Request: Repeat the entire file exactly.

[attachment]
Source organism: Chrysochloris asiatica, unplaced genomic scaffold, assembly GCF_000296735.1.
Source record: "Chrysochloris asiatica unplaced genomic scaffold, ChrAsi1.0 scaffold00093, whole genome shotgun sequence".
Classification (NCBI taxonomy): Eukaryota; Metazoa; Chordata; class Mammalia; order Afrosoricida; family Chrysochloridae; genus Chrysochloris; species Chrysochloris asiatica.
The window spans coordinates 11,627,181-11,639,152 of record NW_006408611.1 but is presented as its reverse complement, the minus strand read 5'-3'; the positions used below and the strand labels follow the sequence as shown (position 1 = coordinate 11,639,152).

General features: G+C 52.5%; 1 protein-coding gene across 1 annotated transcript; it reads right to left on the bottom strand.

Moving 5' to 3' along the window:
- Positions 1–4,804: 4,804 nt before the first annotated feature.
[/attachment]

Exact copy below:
Source organism: Chrysochloris asiatica, unplaced genomic scaffold, assembly GCF_000296735.1.
Source record: "Chrysochloris asiatica unplaced genomic scaffold, ChrAsi1.0 scaffold00093, whole genome shotgun sequence".
Classification (NCBI taxonomy): Eukaryota; Metazoa; Chordata; class Mammalia; order Afrosoricida; family Chrysochloridae; genus Chrysochloris; species Chrysochloris asiatica.
The window spans coordinates 11,627,181-11,639,152 of record NW_006408611.1 but is presented as its reverse complement, the minus strand read 5'-3'; the positions used below and the strand labels follow the sequence as shown (position 1 = coordinate 11,639,152).

General features: G+C 52.5%; 1 protein-coding gene across 1 annotated transcript; it reads right to left on the bottom strand.

Moving 5' to 3' along the window:
- Positions 1–4,804: 4,804 nt before the first annotated feature.